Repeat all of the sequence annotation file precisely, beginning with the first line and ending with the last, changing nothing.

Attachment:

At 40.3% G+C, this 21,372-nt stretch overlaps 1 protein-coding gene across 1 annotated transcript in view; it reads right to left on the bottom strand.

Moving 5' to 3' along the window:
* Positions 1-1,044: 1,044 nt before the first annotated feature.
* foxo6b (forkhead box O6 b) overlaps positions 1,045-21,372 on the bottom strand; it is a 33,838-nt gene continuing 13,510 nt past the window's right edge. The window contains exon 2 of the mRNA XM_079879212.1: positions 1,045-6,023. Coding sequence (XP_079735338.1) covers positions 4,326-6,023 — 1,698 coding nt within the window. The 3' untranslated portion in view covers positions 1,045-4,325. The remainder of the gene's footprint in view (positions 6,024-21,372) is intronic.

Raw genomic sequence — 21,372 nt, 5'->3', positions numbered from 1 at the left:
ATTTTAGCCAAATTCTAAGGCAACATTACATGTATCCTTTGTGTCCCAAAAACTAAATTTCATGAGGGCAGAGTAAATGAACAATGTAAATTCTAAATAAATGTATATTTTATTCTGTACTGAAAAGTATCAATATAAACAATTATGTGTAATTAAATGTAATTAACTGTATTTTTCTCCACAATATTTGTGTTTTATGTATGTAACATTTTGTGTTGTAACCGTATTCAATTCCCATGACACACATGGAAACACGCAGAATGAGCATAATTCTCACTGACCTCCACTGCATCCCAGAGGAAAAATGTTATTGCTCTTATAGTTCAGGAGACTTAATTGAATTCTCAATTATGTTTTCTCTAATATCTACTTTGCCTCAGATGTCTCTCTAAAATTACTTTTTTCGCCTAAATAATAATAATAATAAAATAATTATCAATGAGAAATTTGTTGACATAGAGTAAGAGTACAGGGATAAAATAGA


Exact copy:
At 40.3% G+C, this 21,372-nt stretch overlaps 1 protein-coding gene across 1 annotated transcript in view; it reads right to left on the bottom strand.

Moving 5' to 3' along the window:
* Positions 1-1,044: 1,044 nt before the first annotated feature.
* foxo6b (forkhead box O6 b) overlaps positions 1,045-21,372 on the bottom strand; it is a 33,838-nt gene continuing 13,510 nt past the window's right edge. The window contains exon 2 of the mRNA XM_079879212.1: positions 1,045-6,023. Coding sequence (XP_079735338.1) covers positions 4,326-6,023 — 1,698 coding nt within the window. The 3' untranslated portion in view covers positions 1,045-4,325. The remainder of the gene's footprint in view (positions 6,024-21,372) is intronic.

Raw genomic sequence — 21,372 nt, 5'->3', positions numbered from 1 at the left:
ATTTTAGCCAAATTCTAAGGCAACATTACATGTATCCTTTGTGTCCCAAAAACTAAATTTCATGAGGGCAGAGTAAATGAACAATGTAAATTCTAAATAAATGTATATTTTATTCTGTACTGAAAAGTATCAATATAAACAATTATGTGTAATTAAATGTAATTAACTGTATTTTTCTCCACAATATTTGTGTTTTATGTATGTAACATTTTGTGTTGTAACCGTATTCAATTCCCATGACACACATGGAAACACGCAGAATGAGCATAATTCTCACTGACCTCCACTGCATCCCAGAGGAAAAATGTTATTGCTCTTATAGTTCAGGAGACTTAATTGAATTCTCAATTATGTTTTCTCTAATATCTACTTTGCCTCAGATGTCTCTCTAAAATTACTTTTTTCGCCTAAATAATAATAATAATAAAATAATTATCAATGAGAAATTTGTTGACATAGAGTAAGAGTACAGGGATAAAATAGA